A: In the post-modern world of our day there are people from many different social classes and statuses buying more art work than ever before. Would you say that this so because people are more educated about art today or would you say that buying art is still a symbol of status and power?
PG: I think, from my point of view, having started off selling art in very different circumstances to now, it is amazing if you give people the opportunity to look at art, to be involved and just how important it becomes in people’s lives. It’s the same in the amount of people who visit museums and shows, who want to be involved in public art. I think it just the natural progression of an open society. I am sure that purchasing for investment purposes still goes on but I prefer it if people come through the door and want to see the art first of all and then of course buy the things that they really like.
A: Who would you say will be the clientele of this work?
PG: What we saw in the Drawn Blank series was that people from all around the world, of all walks of life were interested. It’s impossible to pigeon-hole the buyers, nor would I want to. It’s extremely diverse and you’d be amazed as to how many people would want to acquire something just because they have literally fallen in love with it. Remember these things can also go outside; many of the artworks can be placed outdoors. Then it becomes personal for the person who owns it.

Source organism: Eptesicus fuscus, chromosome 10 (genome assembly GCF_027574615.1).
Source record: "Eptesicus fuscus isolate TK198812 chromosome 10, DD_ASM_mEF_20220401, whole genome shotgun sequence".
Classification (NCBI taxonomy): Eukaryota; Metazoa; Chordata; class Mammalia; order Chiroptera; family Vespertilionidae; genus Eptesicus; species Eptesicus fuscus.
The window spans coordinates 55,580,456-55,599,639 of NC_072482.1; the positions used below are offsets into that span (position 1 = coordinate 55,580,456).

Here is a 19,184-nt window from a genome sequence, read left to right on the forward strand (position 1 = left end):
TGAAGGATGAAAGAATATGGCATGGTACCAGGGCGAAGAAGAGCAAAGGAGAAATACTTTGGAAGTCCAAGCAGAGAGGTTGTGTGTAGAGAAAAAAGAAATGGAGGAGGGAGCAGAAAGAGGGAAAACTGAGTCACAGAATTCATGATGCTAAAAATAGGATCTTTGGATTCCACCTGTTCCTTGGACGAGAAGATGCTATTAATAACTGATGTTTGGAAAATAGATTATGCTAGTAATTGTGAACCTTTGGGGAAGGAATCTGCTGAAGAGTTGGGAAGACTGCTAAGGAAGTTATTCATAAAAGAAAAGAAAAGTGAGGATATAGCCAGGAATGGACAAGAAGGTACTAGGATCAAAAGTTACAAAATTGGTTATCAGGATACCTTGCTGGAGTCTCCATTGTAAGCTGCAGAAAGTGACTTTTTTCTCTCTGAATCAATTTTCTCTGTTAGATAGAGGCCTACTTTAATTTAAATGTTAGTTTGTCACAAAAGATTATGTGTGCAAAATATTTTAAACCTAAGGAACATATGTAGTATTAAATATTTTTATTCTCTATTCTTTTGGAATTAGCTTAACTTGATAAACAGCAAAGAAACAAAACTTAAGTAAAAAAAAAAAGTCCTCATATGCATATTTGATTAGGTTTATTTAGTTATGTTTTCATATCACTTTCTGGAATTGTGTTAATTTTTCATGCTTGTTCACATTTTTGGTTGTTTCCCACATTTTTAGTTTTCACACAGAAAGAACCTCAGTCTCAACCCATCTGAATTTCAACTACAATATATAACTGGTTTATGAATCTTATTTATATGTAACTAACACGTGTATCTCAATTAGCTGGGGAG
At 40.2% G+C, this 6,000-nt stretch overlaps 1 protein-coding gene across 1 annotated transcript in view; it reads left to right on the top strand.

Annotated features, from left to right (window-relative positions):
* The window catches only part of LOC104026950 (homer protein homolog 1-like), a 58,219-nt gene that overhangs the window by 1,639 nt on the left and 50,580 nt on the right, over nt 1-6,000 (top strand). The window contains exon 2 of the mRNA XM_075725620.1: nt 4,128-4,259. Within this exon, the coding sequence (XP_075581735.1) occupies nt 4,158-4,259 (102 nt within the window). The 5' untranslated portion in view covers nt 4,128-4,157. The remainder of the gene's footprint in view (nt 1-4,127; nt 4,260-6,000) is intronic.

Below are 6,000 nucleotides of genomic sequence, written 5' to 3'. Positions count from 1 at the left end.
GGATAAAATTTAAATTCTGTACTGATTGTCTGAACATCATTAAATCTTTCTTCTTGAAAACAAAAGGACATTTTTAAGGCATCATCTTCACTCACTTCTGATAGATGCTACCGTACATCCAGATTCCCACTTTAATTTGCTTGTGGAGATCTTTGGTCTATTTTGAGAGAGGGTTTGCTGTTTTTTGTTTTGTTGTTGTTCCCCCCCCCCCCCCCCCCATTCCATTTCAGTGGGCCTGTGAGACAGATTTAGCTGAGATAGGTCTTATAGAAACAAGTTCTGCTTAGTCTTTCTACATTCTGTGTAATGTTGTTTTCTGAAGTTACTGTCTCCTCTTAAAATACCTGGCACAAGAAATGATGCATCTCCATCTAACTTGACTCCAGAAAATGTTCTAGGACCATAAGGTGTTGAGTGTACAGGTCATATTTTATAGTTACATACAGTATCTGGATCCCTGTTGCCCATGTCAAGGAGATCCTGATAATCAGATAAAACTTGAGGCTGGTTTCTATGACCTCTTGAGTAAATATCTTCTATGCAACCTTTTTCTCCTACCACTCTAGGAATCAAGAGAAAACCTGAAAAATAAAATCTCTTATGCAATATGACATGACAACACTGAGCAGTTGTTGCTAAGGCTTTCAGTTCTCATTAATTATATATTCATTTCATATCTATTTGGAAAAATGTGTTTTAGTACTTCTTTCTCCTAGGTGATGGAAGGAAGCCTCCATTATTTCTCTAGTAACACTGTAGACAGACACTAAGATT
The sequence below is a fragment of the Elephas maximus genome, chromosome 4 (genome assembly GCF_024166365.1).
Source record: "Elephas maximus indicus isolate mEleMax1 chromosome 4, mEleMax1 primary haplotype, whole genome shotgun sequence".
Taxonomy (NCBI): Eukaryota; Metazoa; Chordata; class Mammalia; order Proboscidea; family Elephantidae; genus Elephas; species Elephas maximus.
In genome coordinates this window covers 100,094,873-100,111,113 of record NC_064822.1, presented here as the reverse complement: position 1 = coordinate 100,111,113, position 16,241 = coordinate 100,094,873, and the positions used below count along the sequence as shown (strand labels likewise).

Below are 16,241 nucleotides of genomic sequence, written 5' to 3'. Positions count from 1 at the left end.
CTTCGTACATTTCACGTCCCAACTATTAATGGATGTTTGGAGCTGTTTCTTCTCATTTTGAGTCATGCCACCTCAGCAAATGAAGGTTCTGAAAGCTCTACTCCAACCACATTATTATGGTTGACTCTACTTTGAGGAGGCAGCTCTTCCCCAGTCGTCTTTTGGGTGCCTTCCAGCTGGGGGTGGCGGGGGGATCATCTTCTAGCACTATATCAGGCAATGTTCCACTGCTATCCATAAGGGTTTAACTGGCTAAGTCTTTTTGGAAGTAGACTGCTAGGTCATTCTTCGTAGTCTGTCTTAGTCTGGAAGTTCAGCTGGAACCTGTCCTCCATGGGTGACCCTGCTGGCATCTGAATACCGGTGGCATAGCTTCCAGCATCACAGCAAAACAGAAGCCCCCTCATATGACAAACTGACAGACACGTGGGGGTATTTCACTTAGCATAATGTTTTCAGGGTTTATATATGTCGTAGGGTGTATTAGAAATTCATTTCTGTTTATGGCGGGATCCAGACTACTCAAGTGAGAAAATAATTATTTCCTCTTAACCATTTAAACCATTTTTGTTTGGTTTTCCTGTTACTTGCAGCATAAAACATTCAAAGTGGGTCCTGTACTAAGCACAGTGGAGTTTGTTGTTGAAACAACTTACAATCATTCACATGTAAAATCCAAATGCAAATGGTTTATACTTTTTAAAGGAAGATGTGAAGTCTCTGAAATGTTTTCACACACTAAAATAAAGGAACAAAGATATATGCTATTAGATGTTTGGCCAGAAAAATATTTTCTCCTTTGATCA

A: To what extent would you say the works in Mood Swings resonate Dylan’s ideology in life?
PG: Again, I can’t speak for what Dylan thinks. He never explains what he does but as he said, the critical issue is that the ironworks go back to where he was born. He has collected all of these objects from all over America, gathered what were used by working men and women. He has effectively taken these objects from an industrial bygone age and resurrected them into an object really deeply personal. I think it’s for the viewer to decide themselves what story they want to tell because he would never want to give you his story in relation to the works. He wants you to put in your own story.
A: In what genre would you classify Dylan’s artwork?
PG: He is a living contemporary artist. I don’t think he would classify himself at all.
A: So you wouldn’t say he is an abstract expressionist?
PG: No, I would say he is Bob Dylan.
Mood Swings, 16 November until 25 January. Halcyon Gallery, 144-146 New Bond Street, London, W1S 2PF. www.halcyongallery.com
1. Bob Dylan at his iron works studio, September 2013 © John Shearer
2. Gate 1 © Bob Dylan/Halcyon Gallery
3. Bob Dylan at his iron works studio, September 2013 © John Shearer